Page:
What Hamlet teaches you about bankers

Matthew Partridge looks at what Shakespeare's Hamlet can teach investors.


(Image credit: Credit: Moviestore collection Ltd / Alamy Stock Photo)

Shakespeare's Hamlet was written between 1599 and 1602 and tells the story of Hamlet, Prince of Denmark, whose father has died in suspicious circumstances, with Claudius, Hamlet's uncle, assuming the crown. Hamlet meets his father's ghost, who informs him that he was murdered by Claudius. Later on Hamlet mistakenly kills Polonius, a government minister, prompting Polonius's son Laertes to challenge Hamlet to a duel. This culminates in the death of Hamlet, his mother, Laertes, Claudius, as well as the invasion of Denmark by a Norwegian army.

The key moment

In Act 2 Scene 3, Polonius is giving lectures to his daughter Ophelia and son Laertes. He tells Ophelia, who is in love with Hamlet, that she should not take the "trifling of his favour" seriously since it is "the perfume and suppliance of a minute, no more". He says Hamlet's words "are brokers/Not of that dye which their investments show/But mere implorators of unholy suits/Breathing like sanctified and pious bonds/The better to beguile".

Lessons for investors

The financial-services industry at the start of the 17th century was much less sophisticated than it is now, but people still issued and traded various financial instruments, such as bills of credit and insurance policies. Indeed, there were flourishing bond markets in France, Italy and the Netherlands, with Amsterdam hosting the first publicly traded company in 1602. Evidently, brokers and bankers were as little regarded then as they are now. Some modern editors think Shakespeare meant to say "bawds" instead of "bonds". Still, this edit actually strengthens the force of the comparison between bankers and pimps.

Subscribe to MoneyWeek

Subscribe to MoneyWeek today and get your first six magazine issues absolutely FREE

Get 6 issues free

Sign up to Money Morning

Don't miss the latest investment and personal finances news, market analysis, plus money-saving tips with our free twice-daily newsletter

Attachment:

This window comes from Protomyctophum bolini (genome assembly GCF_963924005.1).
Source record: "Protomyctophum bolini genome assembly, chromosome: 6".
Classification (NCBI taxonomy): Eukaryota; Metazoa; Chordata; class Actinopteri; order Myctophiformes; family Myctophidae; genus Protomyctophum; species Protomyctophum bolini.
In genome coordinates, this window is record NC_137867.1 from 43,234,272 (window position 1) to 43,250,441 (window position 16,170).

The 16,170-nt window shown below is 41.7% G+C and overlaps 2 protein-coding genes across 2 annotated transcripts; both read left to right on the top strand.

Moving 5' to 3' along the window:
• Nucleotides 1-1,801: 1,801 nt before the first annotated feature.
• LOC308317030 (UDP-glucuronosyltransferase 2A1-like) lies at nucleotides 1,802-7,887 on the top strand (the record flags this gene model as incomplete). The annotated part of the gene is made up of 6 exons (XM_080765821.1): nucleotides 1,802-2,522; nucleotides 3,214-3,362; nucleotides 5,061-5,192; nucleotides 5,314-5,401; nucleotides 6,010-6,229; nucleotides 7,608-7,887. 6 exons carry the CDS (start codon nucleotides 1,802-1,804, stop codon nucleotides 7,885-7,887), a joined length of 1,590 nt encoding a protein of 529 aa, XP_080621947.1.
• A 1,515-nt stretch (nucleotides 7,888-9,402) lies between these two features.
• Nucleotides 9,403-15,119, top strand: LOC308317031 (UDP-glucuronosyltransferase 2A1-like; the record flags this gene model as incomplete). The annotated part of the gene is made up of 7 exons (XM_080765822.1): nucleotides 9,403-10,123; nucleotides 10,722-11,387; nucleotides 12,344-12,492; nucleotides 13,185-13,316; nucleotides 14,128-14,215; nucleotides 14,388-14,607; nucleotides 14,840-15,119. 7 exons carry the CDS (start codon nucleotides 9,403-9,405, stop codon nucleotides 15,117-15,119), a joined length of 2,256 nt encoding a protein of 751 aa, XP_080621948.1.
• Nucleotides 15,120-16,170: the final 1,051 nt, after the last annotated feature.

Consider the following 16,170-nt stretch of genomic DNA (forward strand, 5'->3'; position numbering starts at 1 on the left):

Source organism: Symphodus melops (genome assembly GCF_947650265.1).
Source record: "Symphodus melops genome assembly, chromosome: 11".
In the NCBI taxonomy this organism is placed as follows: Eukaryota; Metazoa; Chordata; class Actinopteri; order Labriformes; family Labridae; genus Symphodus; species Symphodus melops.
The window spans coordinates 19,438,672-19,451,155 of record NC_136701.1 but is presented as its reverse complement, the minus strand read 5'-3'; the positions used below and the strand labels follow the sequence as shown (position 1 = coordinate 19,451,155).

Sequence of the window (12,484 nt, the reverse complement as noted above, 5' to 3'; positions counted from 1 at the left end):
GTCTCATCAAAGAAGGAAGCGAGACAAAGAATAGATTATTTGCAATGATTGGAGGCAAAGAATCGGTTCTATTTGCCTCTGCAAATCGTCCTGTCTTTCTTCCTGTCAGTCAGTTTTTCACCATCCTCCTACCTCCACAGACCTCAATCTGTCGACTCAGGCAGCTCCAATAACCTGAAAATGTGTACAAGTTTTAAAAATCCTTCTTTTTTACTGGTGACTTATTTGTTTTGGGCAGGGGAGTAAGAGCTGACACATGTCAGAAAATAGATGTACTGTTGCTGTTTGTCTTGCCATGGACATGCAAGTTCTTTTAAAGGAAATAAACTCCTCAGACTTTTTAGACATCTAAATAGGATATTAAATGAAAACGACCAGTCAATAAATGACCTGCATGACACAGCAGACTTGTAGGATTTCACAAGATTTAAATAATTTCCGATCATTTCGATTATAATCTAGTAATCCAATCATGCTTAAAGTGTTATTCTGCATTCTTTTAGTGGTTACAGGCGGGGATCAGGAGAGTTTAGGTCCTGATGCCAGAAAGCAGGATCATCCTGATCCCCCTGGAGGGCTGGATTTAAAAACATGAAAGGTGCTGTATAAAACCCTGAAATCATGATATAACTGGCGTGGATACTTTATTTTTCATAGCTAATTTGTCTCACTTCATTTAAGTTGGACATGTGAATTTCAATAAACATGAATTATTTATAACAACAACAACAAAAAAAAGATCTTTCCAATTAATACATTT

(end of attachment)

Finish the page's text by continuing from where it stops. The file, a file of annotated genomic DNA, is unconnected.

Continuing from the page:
Don't miss the latest investment and personal finances news, market analysis, plus money-saving tips with our free twice-daily newsletter

Sign up

Other financial wisdom

The same scene is notable for Polonius's advice to his son that "neither a borrower nor a lender be/For loan oft loses both itself and friend/And borrowing dulls the edge of husbandry". Naturally, it is impractical to follow this advice to the letter. Studies by American investor James O'Shaughnessy, however, have shown that companies with high levels of debt tend to have low future returns. There may be something in Polonius's advice after all.

Dr Matthew Partridge

Matthew graduated from the University of Durham in 2004; he then gained an MSc, followed by a PhD at the London School of Economics.

He has previously written for a wide range of publications, including the Guardian and the Economist, and also helped to run a newsletter on terrorism. He has spent time at Lehman Brothers, Citigroup and the consultancy Lombard Street Research.

Matthew is the author of Superinvestors: Lessons from the greatest investors in history, published by Harriman House, which has been translated into several languages. His second book, Investing Explained: The Accessible Guide to Building an Investment Portfolio, is published by Kogan Page.

As senior writer, he writes the shares and politics & economics pages, as well as weekly Blowing It and Great Frauds in History columns He also writes a fortnightly reviews page and trading tips, as well as regular cover stories and multi-page investment focus features.

Follow Matthew on Twitter: @DrMatthewPartri